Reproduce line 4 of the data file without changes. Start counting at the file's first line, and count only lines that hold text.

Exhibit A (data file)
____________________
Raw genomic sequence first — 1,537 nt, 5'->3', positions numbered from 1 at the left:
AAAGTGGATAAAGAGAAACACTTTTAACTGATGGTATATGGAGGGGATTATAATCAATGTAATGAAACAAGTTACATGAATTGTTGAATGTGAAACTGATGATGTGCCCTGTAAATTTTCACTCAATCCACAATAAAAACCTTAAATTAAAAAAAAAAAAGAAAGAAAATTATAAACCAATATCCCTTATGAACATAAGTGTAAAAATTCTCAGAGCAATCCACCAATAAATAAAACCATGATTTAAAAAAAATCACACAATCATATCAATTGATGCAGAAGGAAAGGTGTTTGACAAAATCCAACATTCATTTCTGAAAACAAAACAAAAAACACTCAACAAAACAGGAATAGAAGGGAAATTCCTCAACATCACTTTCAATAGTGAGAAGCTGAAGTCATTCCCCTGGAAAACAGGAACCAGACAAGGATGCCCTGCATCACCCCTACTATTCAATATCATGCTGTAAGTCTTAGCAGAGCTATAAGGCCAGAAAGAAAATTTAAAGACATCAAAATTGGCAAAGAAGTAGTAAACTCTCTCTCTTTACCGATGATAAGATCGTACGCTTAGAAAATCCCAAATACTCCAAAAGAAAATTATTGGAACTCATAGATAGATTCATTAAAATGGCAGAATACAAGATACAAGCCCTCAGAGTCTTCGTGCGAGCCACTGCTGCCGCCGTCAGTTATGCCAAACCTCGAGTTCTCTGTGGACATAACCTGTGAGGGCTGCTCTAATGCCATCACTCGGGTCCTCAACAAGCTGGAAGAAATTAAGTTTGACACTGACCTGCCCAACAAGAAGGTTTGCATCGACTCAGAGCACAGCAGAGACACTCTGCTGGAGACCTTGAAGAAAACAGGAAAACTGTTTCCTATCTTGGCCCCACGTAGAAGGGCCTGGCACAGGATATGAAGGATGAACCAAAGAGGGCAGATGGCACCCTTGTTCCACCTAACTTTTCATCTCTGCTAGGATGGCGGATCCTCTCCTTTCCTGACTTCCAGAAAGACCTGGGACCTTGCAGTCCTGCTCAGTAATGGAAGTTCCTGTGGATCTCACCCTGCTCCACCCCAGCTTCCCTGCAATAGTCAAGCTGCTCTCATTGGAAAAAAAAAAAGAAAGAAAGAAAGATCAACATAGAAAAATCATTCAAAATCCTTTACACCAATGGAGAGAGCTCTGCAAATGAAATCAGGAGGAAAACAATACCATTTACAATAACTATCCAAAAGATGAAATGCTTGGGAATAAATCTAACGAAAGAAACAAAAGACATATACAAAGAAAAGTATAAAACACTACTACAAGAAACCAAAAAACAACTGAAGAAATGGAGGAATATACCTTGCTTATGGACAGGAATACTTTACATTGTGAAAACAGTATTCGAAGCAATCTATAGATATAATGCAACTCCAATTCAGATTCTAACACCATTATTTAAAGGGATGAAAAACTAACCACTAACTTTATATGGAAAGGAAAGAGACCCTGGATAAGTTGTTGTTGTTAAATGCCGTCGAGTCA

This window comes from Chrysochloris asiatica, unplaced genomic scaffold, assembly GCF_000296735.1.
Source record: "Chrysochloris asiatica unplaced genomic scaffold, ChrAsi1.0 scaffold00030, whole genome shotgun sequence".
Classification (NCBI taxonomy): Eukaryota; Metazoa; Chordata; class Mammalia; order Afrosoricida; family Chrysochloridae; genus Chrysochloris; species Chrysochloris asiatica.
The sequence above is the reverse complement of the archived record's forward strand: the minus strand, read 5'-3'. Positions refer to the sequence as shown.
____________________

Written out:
Source record: "Chrysochloris asiatica unplaced genomic scaffold, ChrAsi1.0 scaffold00030, whole genome shotgun sequence".